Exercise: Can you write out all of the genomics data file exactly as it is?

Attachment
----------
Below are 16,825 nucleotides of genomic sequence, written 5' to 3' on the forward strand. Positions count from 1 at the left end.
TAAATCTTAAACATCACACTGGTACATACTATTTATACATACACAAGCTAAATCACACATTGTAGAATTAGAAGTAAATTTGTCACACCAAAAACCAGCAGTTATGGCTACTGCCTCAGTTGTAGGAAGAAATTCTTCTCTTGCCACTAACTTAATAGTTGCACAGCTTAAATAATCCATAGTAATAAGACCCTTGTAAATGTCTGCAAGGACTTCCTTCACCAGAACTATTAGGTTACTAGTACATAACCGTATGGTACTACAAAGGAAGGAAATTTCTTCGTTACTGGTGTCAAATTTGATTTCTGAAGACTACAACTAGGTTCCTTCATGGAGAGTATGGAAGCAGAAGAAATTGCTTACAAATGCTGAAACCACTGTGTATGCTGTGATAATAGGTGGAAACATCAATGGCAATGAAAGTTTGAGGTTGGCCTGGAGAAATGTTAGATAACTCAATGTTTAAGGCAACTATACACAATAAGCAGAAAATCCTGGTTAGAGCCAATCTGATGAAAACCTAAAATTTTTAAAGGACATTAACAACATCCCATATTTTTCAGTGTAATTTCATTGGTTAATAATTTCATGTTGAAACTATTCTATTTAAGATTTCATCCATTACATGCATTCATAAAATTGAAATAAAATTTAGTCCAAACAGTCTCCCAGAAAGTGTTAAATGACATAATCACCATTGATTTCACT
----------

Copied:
Below are 16,825 nucleotides of genomic sequence, written 5' to 3' on the forward strand. Positions count from 1 at the left end.
TAAATCTTAAACATCACACTGGTACATACTATTTATACATACACAAGCTAAATCACACATTGTAGAATTAGAAGTAAATTTGTCACACCAAAAACCAGCAGTTATGGCTACTGCCTCAGTTGTAGGAAGAAATTCTTCTCTTGCCACTAACTTAATAGTTGCACAGCTTAAATAATCCATAGTAATAAGACCCTTGTAAATGTCTGCAAGGACTTCCTTCACCAGAACTATTAGGTTACTAGTACATAACCGTATGGTACTACAAAGGAAGGAAATTTCTTCGTTACTGGTGTCAAATTTGATTTCTGAAGACTACAACTAGGTTCCTTCATGGAGAGTATGGAAGCAGAAGAAATTGCTTACAAATGCTGAAACCACTGTGTATGCTGTGATAATAGGTGGAAACATCAATGGCAATGAAAGTTTGAGGTTGGCCTGGAGAAATGTTAGATAACTCAATGTTTAAGGCAACTATACACAATAAGCAGAAAATCCTGGTTAGAGCCAATCTGATGAAAACCTAAAATTTTTAAAGGACATTAACAACATCCCATATTTTTCAGTGTAATTTCATTGGTTAATAATTTCATGTTGAAACTATTCTATTTAAGATTTCATCCATTACATGCATTCATAAAATTGAAATAAAATTTAGTCCAAACAGTCTCCCAGAAAGTGTTAAATGACATAATCACCATTGATTTCACT